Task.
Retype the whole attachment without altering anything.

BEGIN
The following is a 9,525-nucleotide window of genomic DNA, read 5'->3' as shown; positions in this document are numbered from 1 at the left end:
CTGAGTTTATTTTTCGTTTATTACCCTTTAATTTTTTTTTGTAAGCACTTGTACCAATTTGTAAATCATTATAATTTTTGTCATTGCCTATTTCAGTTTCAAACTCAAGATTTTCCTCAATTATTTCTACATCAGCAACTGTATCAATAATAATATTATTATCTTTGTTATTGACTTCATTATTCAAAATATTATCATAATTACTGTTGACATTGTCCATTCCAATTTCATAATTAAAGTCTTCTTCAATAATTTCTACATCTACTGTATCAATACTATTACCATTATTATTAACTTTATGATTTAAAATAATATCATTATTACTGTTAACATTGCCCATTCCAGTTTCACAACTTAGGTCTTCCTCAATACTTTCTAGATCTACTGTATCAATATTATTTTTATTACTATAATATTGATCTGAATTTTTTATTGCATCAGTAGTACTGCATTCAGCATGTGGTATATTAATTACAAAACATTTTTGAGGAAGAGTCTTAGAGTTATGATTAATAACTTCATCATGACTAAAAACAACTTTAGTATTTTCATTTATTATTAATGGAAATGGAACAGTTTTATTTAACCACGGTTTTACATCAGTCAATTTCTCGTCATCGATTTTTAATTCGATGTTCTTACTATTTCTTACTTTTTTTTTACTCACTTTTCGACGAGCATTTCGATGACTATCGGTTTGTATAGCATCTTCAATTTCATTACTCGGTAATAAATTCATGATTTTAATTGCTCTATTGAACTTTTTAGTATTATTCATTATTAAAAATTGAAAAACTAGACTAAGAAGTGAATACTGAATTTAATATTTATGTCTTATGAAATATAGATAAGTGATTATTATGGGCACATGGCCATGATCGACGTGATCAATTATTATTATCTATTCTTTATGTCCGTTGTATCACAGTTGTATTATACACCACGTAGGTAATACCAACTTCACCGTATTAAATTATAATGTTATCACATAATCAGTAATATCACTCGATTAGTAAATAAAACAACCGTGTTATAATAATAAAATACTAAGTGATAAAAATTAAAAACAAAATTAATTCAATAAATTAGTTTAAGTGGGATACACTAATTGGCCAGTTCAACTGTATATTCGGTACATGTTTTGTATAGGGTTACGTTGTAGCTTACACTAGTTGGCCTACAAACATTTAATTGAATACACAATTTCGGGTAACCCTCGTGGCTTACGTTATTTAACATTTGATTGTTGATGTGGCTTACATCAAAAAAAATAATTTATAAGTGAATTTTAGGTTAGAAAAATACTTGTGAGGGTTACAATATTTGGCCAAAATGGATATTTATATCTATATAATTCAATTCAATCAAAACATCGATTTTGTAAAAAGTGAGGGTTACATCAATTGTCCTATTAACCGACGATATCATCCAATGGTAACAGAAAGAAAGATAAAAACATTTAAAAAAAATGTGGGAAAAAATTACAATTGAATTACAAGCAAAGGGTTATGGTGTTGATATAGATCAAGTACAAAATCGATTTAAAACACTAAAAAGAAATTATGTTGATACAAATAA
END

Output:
The following is a 9,525-nucleotide window of genomic DNA, read 5'->3' as shown; positions in this document are numbered from 1 at the left end:
CTGAGTTTATTTTTCGTTTATTACCCTTTAATTTTTTTTTGTAAGCACTTGTACCAATTTGTAAATCATTATAATTTTTGTCATTGCCTATTTCAGTTTCAAACTCAAGATTTTCCTCAATTATTTCTACATCAGCAACTGTATCAATAATAATATTATTATCTTTGTTATTGACTTCATTATTCAAAATATTATCATAATTACTGTTGACATTGTCCATTCCAATTTCATAATTAAAGTCTTCTTCAATAATTTCTACATCTACTGTATCAATACTATTACCATTATTATTAACTTTATGATTTAAAATAATATCATTATTACTGTTAACATTGCCCATTCCAGTTTCACAACTTAGGTCTTCCTCAATACTTTCTAGATCTACTGTATCAATATTATTTTTATTACTATAATATTGATCTGAATTTTTTATTGCATCAGTAGTACTGCATTCAGCATGTGGTATATTAATTACAAAACATTTTTGAGGAAGAGTCTTAGAGTTATGATTAATAACTTCATCATGACTAAAAACAACTTTAGTATTTTCATTTATTATTAATGGAAATGGAACAGTTTTATTTAACCACGGTTTTACATCAGTCAATTTCTCGTCATCGATTTTTAATTCGATGTTCTTACTATTTCTTACTTTTTTTTTACTCACTTTTCGACGAGCATTTCGATGACTATCGGTTTGTATAGCATCTTCAATTTCATTACTCGGTAATAAATTCATGATTTTAATTGCTCTATTGAACTTTTTAGTATTATTCATTATTAAAAATTGAAAAACTAGACTAAGAAGTGAATACTGAATTTAATATTTATGTCTTATGAAATATAGATAAGTGATTATTATGGGCACATGGCCATGATCGACGTGATCAATTATTATTATCTATTCTTTATGTCCGTTGTATCACAGTTGTATTATACACCACGTAGGTAATACCAACTTCACCGTATTAAATTATAATGTTATCACATAATCAGTAATATCACTCGATTAGTAAATAAAACAACCGTGTTATAATAATAAAATACTAAGTGATAAAAATTAAAAACAAAATTAATTCAATAAATTAGTTTAAGTGGGATACACTAATTGGCCAGTTCAACTGTATATTCGGTACATGTTTTGTATAGGGTTACGTTGTAGCTTACACTAGTTGGCCTACAAACATTTAATTGAATACACAATTTCGGGTAACCCTCGTGGCTTACGTTATTTAACATTTGATTGTTGATGTGGCTTACATCAAAAAAAATAATTTATAAGTGAATTTTAGGTTAGAAAAATACTTGTGAGGGTTACAATATTTGGCCAAAATGGATATTTATATCTATATAATTCAATTCAATCAAAACATCGATTTTGTAAAAAGTGAGGGTTACATCAATTGTCCTATTAACCGACGATATCATCCAATGGTAACAGAAAGAAAGATAAAAACATTTAAAAAAAATGTGGGAAAAAATTACAATTGAATTACAAGCAAAGGGTTATGGTGTTGATATAGATCAAGTACAAAATCGATTTAAAACACTAAAAAGAAATTATGTTGATACAAATAA